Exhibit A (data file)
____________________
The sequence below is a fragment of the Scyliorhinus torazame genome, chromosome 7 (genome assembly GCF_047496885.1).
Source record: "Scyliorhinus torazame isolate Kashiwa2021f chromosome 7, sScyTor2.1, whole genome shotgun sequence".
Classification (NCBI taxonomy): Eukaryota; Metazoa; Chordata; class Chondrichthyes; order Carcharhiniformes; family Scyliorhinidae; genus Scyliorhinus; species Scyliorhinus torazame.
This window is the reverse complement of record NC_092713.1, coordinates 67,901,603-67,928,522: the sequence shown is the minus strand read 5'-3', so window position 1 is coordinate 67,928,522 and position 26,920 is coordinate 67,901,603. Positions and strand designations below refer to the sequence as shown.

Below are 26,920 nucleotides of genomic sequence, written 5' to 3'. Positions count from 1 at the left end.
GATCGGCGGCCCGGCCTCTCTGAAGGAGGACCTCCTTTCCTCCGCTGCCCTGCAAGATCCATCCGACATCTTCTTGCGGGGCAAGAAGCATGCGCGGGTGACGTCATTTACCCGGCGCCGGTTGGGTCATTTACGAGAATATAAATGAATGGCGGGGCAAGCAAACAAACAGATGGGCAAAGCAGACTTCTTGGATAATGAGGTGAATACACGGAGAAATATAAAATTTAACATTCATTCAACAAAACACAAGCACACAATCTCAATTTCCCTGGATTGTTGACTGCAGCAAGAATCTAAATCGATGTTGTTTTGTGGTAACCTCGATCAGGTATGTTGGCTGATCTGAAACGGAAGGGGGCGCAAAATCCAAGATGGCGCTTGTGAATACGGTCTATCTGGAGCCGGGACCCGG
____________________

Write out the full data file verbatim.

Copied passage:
The sequence below is a fragment of the Scyliorhinus torazame genome, chromosome 7 (genome assembly GCF_047496885.1).
Source record: "Scyliorhinus torazame isolate Kashiwa2021f chromosome 7, sScyTor2.1, whole genome shotgun sequence".
Classification (NCBI taxonomy): Eukaryota; Metazoa; Chordata; class Chondrichthyes; order Carcharhiniformes; family Scyliorhinidae; genus Scyliorhinus; species Scyliorhinus torazame.
This window is the reverse complement of record NC_092713.1, coordinates 67,901,603-67,928,522: the sequence shown is the minus strand read 5'-3', so window position 1 is coordinate 67,928,522 and position 26,920 is coordinate 67,901,603. Positions and strand designations below refer to the sequence as shown.

Below are 26,920 nucleotides of genomic sequence, written 5' to 3'. Positions count from 1 at the left end.
GATCGGCGGCCCGGCCTCTCTGAAGGAGGACCTCCTTTCCTCCGCTGCCCTGCAAGATCCATCCGACATCTTCTTGCGGGGCAAGAAGCATGCGCGGGTGACGTCATTTACCCGGCGCCGGTTGGGTCATTTACGAGAATATAAATGAATGGCGGGGCAAGCAAACAAACAGATGGGCAAAGCAGACTTCTTGGATAATGAGGTGAATACACGGAGAAATATAAAATTTAACATTCATTCAACAAAACACAAGCACACAATCTCAATTTCCCTGGATTGTTGACTGCAGCAAGAATCTAAATCGATGTTGTTTTGTGGTAACCTCGATCAGGTATGTTGGCTGATCTGAAACGGAAGGGGGCGCAAAATCCAAGATGGCGCTTGTGAATACGGTCTATCTGGAGCCGGGACCCGG